Now that the National Football League's regular referees have returned to the field -- they received a standing ovation before Thursday's game between the Baltimore Ravens and Cleveland Browns -- the replacement officials have the memories of working at the highest level.
The memories aren't all good. To Jeff Sadorus, the experience includes dealing with "becoming a punching bag for bloggers and broadcasters, players and coaches, television animators and late-night talk show hosts," according to a New York Times report.
"My daughter found the 'Call Me Maybe' video they did of us and showed it to me, and I had to laugh," said Sadorus, a former college official who worked as a field judge. "Honestly, sometimes during this whole thing it felt like the national pastime in this country had changed from football to bashing replacement officials."
"Everyone wanted perfection, but come on: the last guy who was perfect they nailed to a cross. And he wasn't even an official."
Sadorus described his three-week stint as "a once-in-a-lifetime opportunity," but it also came with about four months of clinics, camps, exhibitions and games, along with the knowledge that every call would be subject to intense scrutiny.
Sadorus earned $3,000 per game, plus a seemingly never-ending barrage of criticism from all sides, including on an episode of "South Park."
The controversy came to a head in the closing seconds of Monday night's game between the Seattle Seahawks and Green Bay Packers, a blown call that likely led to a resolution.
Sadorus received an email near the end of May from an area scout who was seeking potential replacements. Sadorus has worked in the Pacific-10 Conference until 2010. He then attended a rules clinic and fitness test, where replacement hopefuls were put through a rigorous test in difficult weather conditions to root out the best candidates.
Nearly two months later, Sadorus was notified via e-mail that he had been placed on a replacement crew. He knows that becoming a replacement official may have strained relationships with regular NFL officials.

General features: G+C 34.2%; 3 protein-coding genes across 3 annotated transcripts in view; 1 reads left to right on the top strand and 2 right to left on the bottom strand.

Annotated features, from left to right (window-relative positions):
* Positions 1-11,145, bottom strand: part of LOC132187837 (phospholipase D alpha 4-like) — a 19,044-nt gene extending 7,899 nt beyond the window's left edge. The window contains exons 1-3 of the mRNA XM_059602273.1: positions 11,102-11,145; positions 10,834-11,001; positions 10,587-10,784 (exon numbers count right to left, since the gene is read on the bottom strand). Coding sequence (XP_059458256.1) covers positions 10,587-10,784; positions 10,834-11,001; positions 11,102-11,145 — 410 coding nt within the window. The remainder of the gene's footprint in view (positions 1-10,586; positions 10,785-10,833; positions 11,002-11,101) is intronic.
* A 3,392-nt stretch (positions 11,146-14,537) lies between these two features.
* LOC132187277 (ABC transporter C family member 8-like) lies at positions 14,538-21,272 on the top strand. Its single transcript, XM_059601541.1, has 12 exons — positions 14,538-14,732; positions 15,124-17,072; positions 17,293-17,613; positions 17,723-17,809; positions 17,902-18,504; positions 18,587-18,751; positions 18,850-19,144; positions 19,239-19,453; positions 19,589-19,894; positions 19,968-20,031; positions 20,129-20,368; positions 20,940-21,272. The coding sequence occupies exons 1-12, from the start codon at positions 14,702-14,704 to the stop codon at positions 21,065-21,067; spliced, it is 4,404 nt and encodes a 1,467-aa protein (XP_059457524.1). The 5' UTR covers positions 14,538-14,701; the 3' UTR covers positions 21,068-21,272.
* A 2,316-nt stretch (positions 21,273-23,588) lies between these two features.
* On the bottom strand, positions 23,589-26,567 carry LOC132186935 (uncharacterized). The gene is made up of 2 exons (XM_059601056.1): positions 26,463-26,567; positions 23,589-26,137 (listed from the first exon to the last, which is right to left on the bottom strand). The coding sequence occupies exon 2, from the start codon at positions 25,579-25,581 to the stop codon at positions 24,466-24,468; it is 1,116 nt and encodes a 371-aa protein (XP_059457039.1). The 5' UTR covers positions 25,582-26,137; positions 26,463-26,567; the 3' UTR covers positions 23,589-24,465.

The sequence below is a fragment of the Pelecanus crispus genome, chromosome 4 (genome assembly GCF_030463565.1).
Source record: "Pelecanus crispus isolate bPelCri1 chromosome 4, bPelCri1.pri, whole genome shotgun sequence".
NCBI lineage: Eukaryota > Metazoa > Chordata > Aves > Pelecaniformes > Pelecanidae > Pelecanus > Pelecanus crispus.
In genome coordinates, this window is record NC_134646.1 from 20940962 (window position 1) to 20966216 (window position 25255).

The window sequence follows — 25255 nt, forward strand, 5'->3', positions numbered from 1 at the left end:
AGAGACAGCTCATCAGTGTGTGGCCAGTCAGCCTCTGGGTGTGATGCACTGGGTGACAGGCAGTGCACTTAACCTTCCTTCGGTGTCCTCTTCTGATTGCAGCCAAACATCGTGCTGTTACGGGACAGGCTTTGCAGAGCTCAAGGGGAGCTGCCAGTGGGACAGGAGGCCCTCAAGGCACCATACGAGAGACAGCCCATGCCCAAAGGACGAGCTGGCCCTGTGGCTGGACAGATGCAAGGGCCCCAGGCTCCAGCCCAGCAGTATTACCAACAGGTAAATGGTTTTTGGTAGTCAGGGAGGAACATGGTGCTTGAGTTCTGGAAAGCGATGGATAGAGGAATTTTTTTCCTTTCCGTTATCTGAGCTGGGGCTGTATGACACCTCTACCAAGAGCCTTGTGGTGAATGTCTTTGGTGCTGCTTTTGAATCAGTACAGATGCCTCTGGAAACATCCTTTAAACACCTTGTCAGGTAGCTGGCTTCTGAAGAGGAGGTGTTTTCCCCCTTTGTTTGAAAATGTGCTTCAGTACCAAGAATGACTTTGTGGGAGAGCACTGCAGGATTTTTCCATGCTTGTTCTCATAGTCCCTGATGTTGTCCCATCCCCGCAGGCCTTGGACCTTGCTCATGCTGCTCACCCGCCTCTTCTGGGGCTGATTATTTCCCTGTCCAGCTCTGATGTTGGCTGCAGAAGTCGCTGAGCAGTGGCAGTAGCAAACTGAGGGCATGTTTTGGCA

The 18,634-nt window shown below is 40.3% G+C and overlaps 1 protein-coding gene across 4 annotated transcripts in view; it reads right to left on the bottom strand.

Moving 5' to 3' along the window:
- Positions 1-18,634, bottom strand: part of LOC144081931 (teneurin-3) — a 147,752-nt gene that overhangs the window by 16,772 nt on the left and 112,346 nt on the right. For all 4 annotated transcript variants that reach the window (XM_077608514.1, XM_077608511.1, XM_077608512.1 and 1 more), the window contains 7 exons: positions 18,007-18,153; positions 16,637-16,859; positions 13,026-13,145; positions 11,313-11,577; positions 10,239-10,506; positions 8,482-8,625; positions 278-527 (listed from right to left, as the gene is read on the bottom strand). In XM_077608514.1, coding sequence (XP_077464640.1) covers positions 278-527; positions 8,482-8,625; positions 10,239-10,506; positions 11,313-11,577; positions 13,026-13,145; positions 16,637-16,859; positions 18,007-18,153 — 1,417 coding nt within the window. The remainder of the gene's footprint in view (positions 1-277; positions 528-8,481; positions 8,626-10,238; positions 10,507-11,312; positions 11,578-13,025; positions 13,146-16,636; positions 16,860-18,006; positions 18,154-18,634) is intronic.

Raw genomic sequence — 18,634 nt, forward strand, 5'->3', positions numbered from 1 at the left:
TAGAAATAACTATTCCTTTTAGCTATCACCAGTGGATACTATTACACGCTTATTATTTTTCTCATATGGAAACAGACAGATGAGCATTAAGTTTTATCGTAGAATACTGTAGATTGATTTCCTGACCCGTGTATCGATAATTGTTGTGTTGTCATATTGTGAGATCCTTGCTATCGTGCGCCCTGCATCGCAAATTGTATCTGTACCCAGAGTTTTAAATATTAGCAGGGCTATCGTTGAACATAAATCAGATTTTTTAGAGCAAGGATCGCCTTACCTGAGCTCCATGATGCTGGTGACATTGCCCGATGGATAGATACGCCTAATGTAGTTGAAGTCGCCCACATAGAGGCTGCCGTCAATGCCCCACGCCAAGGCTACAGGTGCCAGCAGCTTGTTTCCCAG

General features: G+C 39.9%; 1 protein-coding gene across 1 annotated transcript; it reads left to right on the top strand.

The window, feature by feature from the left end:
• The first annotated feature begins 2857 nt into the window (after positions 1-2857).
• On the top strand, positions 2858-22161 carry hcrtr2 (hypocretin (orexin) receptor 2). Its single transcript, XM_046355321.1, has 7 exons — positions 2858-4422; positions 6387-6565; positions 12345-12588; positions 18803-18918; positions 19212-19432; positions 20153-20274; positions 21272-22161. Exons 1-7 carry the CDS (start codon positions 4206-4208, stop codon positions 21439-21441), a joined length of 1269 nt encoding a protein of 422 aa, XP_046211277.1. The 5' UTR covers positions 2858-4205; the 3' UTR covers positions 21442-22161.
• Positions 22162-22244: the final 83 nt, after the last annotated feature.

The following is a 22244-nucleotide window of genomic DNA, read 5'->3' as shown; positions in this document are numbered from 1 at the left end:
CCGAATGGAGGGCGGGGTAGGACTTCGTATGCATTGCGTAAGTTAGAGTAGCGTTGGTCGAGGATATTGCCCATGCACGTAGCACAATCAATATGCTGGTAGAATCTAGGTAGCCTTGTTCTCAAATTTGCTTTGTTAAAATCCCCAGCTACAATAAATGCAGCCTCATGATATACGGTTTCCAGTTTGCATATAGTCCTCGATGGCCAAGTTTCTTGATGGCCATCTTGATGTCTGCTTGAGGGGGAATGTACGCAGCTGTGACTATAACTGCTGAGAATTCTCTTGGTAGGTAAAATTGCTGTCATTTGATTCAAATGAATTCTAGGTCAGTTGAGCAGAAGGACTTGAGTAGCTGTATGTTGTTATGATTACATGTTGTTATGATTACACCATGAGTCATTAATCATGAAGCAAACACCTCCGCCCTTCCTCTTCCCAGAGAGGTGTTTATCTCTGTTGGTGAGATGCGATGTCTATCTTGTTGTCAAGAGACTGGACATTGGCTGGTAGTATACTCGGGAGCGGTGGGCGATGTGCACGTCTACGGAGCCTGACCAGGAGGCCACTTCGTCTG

"We weren't there to take anyone's job; we were there to provide a service," Sadorus told the paper. "The games were going to get done by someone. It's the old saying: without officials, it's just recess."
In the end, Sadorus said, "We worked very, very hard. As demonized as we were, I hope people remember that we are people, too."
---Former replacement referee Lance Easley, who made the controversial touchdown call in Monday night's game between the Seattle Seahawks and Green Bay Packers, stands by his ruling, according to a TMZ report.
"It was the correct call," he told the web site. "I didn't do anything wrong."
Easley argued the case of simultaneous possession, meaning the catch should be awarded to Seahawks receiver Golden Tate.
"Put any other official who knows the rules and they would make the same call," Easley told the site. "The Packers player (M.D. Jennings) who allegedly intercepted the ball never had singular possession because, "You have to not only have the ball, but have either two feet or a body part on the ground, and that never happened."
On the play, which the league ruled couldn't be overturned on video review based on a lack of conclusive evidence, it appears that Jennings has one foot on the ground while he and Tate wrestle for ball. By the time Jennings gets his second foot down, Tate has both feet down and has at least one hand on the ball.
Easley told TMZ that no one has seen a play like this before, and doesn't "appreciate the negative stuff."
---With regular referees back on the field, National Football League commissioner Roger Goodell sent a letter to fans Friday about the labor negotiations with the game officials.
To NFL Fans:
The National Football League is at its best when the focus is on the players and the action on the field, not on labor negotiations.
All of us who love the sport appreciate the skills and dedication of the players and coaches. That is why we are focused not just on what happens on the field but what our game will be like in another decade or two. The NFL has always tried to look ahead, to innovate, and to constantly improve in all we do.
We recognize that some decisions may be difficult to accept in the passion of the moment, but my most important responsibility is to improve the game for this generation and the next.
I believe in accountability, not excuses. And I regret we were not able to secure an agreement sooner in the process and avoid the unfortunate distractions to the game. You deserve better.
As a lifelong fan, this wasn't an easy process for anyone involved. I particularly want to commend the replacement officials for taking on an unenviable task and doing it with focus and dedication in the most adverse of circumstances.
Our new agreement gives long-term stability to an important aspect of our game, officiating. More important, with this agreement, officiating will be better in the long run. While the financial issues received the most attention, these negotiations were much more about long-term reforms. For example, beginning with the 2013 season, the NFL will have the option of hiring a number of officials on a full-time basis to work year-round, including on the field. In addition, the NFL will have the option to retain additional officials for training and development purposes, and may assign those additional officials to work NFL games.
We are moving forward with the finest officials in sports back on the field. It's time to put the focus where it belongs -- on the clubs and players and our magnificent game, with a special thanks to our fans for their passion.